What's the difference between a CPM and a CNM?
The U.S. is unique from other countries in that it offers a variety of routes for becoming a midwife.
While the primary certifying organizations for midwives are nationwide, each state sets their own
regulations. This means there is a LOT of variety between midwives with different certifications in
Certified Nurse Midwives (CNM) are licensed and trained as Registered Nurses and Midwives. The entry-
level education required is a Master’s Degree in Nursing. CNMs can practice in all states, can prescribe
and administer medications in all states, can attend births in all settings (home, birth center, or
hospital), and can provide care from puberty through menopause. CNMs are licensed Advanced Practice
Nurses in Colorado, the same as any other nurse practitioner. Being licensed and carrying malpractice
insurance allow us to be contracted with insurance companies.
Certified Professional Midwives (CPM) are trained in midwifery only. Someone can become a CPM
without going to a school by completing an apprenticeship and undergoing the PEP (Portfolio Evaluation
Process). If schooling is part of the process, the school may or may not be accredited. Non-accredited
schooling requires PEP as well. The minimum education for a CPM is a high school diploma or GED.
CPMs can practice in some states, but some states will not recognize CPMs. In Colorado, the state has a
process for registering CPMs and by registering they agree to follow certain rules about their practice;
CPMs are not licensed in Colorado and don’t carry malpractice insurance. CPMs in Colorado can attend
home birth but not birth center or hospital births. In addition, CPMs cannot write prescriptions or
administer certain medications, and the care they can give is limited to pregnant, birthing, and post-partum women.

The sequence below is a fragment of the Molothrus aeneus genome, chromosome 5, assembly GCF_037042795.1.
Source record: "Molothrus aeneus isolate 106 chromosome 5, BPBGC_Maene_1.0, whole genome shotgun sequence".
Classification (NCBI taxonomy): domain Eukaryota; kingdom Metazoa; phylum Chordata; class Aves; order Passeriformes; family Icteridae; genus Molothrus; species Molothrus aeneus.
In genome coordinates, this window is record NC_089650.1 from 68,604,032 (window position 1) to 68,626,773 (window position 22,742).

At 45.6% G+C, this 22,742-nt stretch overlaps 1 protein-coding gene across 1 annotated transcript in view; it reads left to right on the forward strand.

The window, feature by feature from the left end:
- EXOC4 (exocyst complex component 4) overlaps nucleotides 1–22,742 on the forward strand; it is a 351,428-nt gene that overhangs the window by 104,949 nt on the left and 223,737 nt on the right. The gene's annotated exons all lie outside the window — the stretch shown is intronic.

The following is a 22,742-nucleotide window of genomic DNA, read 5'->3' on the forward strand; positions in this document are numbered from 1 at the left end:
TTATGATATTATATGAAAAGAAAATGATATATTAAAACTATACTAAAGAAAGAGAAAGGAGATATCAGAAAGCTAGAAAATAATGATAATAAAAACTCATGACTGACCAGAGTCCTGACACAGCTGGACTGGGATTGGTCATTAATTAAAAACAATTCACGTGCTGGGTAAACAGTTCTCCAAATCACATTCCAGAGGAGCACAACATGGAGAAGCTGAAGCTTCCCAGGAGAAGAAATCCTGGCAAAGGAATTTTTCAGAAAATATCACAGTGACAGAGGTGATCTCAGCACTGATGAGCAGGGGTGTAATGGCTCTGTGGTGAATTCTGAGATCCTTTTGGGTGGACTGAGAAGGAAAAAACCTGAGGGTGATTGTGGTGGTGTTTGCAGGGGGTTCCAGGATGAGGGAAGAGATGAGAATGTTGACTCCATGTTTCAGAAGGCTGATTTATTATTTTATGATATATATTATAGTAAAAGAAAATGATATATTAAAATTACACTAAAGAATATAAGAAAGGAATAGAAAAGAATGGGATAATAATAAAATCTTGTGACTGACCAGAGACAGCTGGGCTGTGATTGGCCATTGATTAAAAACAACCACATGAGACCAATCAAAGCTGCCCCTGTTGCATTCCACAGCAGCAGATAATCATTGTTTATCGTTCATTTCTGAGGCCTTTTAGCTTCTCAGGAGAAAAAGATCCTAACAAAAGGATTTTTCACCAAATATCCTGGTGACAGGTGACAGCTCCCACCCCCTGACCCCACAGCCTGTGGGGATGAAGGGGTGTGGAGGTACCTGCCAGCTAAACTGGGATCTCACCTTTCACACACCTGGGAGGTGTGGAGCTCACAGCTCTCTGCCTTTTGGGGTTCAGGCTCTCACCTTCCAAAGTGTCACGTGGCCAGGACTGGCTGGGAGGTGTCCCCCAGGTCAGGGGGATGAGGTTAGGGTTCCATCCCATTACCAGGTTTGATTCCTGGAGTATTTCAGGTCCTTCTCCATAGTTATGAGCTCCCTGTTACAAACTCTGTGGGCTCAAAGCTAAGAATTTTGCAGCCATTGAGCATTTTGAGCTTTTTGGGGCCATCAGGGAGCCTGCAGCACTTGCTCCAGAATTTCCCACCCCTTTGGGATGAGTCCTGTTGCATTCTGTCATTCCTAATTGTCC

Do you offer payment plans?
We make every effort to get an idea of what out-of-pocket costs are going to be once we have a copy of your actual insurance card, information in our system, and are able to have our billing staff contact your insurance company for details. Once we have all the details on your plan’s coverage with us, we can give you our educated estimate as to what out-of-pocket costs you may incur. We’re always willing to work with you if out-of-pocket costs are going to be difficult to cover all at once. Just let us know and feel free to ask questions whenever you have them.
How do I get a Birth Certificate and SS Number for my baby?
We will file all the necessary paperwork to register your baby’s birth with the State of Colorado. The
Social security card will be automatically mailed to you and you can pay for and pick up your baby’s
official birth certificate with your county’s vital records office about 3 weeks after the birth.
What do I need to have at my home for an in-home birth?
We have partnered with Precious Arrows to bring you a convenient home birth kit specifically tailored to meet Beginnings Birth Center’s (formerly Springs Midwifery & Women’s Care, LLC.) requirements. You can purchase & customize your home birth kit here. The birth kit includes most things that will be needed at your home for the birth. There’s also an educational document that will be emailed to you and/or you can find it in your client portal called “Home Birth Supply List” that will help you prepare everything needed for your special birth-day!
You can customize your home birth kit to include supplies to use the blow-up tub for the birth (the birth tub will be brought to your home at the home visit by your midwife), mattress covers for your bed, postnatal care products for mom, and more. In addition, you may want to have candles, music, or essential oils handy. Remember, it’s your birth and you can set the mood however you want!